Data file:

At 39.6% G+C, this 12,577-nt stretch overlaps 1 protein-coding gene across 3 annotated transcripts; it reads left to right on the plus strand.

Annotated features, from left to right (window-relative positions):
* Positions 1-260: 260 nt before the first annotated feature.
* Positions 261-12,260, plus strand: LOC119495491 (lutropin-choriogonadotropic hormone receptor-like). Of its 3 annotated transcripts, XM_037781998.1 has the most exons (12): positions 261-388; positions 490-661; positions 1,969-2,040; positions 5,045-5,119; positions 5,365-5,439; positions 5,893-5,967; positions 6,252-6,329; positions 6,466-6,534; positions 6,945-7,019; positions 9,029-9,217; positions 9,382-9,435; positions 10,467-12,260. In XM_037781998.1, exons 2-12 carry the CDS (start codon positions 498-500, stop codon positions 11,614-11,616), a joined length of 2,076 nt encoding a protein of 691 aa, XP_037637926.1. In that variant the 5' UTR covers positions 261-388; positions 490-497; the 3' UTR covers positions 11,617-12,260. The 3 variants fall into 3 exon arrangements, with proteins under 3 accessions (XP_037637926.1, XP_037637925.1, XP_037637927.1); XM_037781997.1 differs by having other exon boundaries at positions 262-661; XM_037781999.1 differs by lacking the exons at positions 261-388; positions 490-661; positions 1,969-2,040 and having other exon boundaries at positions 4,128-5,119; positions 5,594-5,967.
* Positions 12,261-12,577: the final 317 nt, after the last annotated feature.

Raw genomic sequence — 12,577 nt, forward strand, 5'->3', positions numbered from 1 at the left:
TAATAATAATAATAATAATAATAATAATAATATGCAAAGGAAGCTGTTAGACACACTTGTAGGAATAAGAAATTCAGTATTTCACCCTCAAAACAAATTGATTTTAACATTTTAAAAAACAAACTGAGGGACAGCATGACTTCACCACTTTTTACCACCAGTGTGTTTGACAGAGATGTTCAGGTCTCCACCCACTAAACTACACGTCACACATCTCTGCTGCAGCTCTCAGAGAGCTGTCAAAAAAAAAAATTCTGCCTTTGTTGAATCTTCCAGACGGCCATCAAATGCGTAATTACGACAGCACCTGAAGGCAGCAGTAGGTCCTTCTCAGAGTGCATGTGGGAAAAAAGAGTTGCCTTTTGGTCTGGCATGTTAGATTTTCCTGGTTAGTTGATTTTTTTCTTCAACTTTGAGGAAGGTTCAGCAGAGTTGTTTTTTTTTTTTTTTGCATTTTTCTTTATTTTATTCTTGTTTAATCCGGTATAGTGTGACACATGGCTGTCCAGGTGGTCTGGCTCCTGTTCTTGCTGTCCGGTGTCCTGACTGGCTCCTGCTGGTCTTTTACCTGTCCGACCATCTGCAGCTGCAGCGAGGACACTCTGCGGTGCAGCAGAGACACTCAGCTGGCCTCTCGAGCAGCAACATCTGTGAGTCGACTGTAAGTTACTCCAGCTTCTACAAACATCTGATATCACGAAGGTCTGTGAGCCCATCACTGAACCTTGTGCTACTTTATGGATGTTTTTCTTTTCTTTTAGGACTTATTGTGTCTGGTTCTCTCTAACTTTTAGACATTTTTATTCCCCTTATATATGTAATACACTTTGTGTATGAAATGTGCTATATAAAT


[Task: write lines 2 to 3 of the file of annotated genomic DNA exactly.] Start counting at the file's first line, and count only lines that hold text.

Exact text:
Annotated features, from left to right (window-relative positions):
* Positions 1-260: 260 nt before the first annotated feature.